Canadian Immigration Minister John McCallum stated on Thursday that Canada missed a target of resettling 10,000 Syrian refugees in 2015 as only 6,000 displaced people have arrived in the country so far.
However, he said another 4,000 are expected to enter Canada by mid-January.
“I am confident that the full 10,000 will have landed in two weeks from today, and also that 25,000 will have arrived in Canada by the end of the February,” McCallum said during his speech at Toronto’s Pearson International Airport.
"It is better to do it well and fast, but doing it well is the highest priority," he continued.
Canadian Prime Minister Justin Trudeau’s Liberal government, which took office on November 4, 2015, promised during its election campaign to resettle 25,000 Syrian refugees by January 1, 2016.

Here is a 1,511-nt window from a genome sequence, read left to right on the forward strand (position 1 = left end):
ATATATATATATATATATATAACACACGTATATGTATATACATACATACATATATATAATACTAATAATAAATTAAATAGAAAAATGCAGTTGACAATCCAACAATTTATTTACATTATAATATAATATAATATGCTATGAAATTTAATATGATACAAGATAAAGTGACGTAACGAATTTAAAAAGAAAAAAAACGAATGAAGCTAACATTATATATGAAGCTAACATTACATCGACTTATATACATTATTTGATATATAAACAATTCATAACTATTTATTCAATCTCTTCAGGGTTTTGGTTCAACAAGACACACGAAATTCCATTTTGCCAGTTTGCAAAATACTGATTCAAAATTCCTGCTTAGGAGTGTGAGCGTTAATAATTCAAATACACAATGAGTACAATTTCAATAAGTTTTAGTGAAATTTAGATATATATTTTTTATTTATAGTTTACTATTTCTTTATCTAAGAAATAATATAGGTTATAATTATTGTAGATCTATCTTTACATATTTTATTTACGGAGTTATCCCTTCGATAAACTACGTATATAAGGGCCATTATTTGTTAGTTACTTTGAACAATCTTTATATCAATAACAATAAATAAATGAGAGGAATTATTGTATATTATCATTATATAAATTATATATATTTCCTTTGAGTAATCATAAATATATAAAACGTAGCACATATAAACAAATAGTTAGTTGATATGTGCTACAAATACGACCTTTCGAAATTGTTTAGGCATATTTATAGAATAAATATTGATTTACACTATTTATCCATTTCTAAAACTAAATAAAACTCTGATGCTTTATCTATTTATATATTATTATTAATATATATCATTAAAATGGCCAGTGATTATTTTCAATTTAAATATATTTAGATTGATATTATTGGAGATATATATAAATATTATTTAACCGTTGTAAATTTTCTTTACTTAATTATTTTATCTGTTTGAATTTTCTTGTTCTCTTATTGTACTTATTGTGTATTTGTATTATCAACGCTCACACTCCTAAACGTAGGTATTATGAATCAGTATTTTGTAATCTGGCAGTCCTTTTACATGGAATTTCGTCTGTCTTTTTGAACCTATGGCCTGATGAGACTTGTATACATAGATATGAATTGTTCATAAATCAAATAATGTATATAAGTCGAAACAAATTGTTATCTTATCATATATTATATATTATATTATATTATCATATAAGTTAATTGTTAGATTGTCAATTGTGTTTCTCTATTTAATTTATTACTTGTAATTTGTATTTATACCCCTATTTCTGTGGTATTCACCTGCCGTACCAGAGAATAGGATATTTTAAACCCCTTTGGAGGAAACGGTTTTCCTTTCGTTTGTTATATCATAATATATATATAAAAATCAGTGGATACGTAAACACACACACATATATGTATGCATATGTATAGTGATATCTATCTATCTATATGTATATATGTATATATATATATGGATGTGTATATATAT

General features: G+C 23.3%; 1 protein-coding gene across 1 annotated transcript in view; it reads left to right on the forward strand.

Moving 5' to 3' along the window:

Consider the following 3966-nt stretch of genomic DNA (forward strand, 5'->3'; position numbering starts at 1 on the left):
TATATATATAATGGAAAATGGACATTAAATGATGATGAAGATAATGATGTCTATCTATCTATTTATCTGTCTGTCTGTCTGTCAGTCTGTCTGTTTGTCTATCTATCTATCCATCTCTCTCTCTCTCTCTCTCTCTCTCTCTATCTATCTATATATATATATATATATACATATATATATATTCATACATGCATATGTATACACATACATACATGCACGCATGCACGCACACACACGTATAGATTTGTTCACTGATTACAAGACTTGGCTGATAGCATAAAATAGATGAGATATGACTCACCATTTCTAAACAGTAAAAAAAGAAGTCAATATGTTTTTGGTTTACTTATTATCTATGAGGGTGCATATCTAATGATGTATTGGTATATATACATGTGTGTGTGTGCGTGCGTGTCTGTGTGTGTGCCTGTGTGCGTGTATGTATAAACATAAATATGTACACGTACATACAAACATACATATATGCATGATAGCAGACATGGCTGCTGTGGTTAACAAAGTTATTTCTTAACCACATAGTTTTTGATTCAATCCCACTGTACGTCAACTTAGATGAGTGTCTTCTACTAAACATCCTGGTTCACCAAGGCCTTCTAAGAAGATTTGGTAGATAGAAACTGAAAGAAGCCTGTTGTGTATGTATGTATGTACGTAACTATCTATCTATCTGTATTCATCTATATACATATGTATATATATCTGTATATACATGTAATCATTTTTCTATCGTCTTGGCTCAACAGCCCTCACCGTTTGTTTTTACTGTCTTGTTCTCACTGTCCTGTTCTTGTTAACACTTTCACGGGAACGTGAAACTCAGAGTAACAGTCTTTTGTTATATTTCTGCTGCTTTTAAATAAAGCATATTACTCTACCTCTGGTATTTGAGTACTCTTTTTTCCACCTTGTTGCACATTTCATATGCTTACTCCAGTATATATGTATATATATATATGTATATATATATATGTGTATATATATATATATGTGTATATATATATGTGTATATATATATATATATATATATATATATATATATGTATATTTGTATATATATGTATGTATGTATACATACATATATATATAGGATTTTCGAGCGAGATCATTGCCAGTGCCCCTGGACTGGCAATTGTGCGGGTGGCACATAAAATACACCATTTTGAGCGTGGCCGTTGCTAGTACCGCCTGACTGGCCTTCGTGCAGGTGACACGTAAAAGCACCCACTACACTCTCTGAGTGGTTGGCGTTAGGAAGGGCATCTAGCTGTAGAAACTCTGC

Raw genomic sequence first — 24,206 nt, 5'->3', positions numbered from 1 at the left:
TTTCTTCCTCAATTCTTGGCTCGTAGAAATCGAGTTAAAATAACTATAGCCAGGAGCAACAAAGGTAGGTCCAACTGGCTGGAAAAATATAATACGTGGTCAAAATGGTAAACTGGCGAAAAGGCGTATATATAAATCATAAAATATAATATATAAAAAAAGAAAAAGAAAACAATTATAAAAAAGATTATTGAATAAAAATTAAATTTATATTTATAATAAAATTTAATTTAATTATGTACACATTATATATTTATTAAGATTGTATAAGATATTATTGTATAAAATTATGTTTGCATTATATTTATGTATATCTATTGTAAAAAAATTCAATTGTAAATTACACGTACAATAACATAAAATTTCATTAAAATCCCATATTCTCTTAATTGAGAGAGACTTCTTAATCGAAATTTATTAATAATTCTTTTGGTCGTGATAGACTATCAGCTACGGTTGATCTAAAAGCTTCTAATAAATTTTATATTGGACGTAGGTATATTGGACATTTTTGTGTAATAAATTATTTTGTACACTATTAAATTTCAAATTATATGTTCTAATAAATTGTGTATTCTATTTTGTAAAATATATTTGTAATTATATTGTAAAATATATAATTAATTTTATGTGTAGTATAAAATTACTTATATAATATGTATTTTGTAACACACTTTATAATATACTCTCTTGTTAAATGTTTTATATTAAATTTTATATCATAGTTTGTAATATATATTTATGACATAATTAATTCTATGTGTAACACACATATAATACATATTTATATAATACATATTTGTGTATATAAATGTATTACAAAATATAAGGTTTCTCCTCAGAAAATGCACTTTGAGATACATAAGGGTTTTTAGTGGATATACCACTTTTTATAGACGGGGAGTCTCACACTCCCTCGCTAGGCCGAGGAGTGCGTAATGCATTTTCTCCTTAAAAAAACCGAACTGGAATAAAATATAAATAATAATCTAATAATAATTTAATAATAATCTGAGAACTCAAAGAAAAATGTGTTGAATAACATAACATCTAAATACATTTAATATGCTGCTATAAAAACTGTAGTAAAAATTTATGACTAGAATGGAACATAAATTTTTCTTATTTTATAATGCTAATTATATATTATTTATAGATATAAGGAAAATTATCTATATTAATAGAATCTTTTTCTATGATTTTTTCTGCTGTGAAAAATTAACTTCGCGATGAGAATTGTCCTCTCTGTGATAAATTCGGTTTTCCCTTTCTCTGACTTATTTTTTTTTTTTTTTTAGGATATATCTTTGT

However it pushed back the date, saying it would take in 10,000 before 2016 and leave the remaining 15,000 for the end of February because of security concerns triggered by the Paris terror attacks which killed 130 people in November.
“I think we can be proud of our achievements,” the minister, who previously had warned that the target might not be reached by the end of December 2015, said when he was asked about the government’s inability to finalise its initial refugee plan.
"We identified 25,000 as committed. We have fully processed over 10,000 by the end of the year, as promised. We will certainly deliver 25,000 refugees by the end of February. The only discrepancy is a delay of two weeks in welcoming the first 10,000 refugees to our shores," he continued.
"I would say we largely met our promises."
McCallum also stated that over the next year the country will accept between 29,000 and 44,000 Syrian refugees, for a total 35,000 to 50,000 since Trudeau's government took office.
The Syrian civil war, which started in 2011, has forced half of the country's pre-war population of 22 million people to flee to the neighbouring countries of Lebanon, Jordan, Iraq, Egypt and Turkey - which currently hosts the largest number of refugees.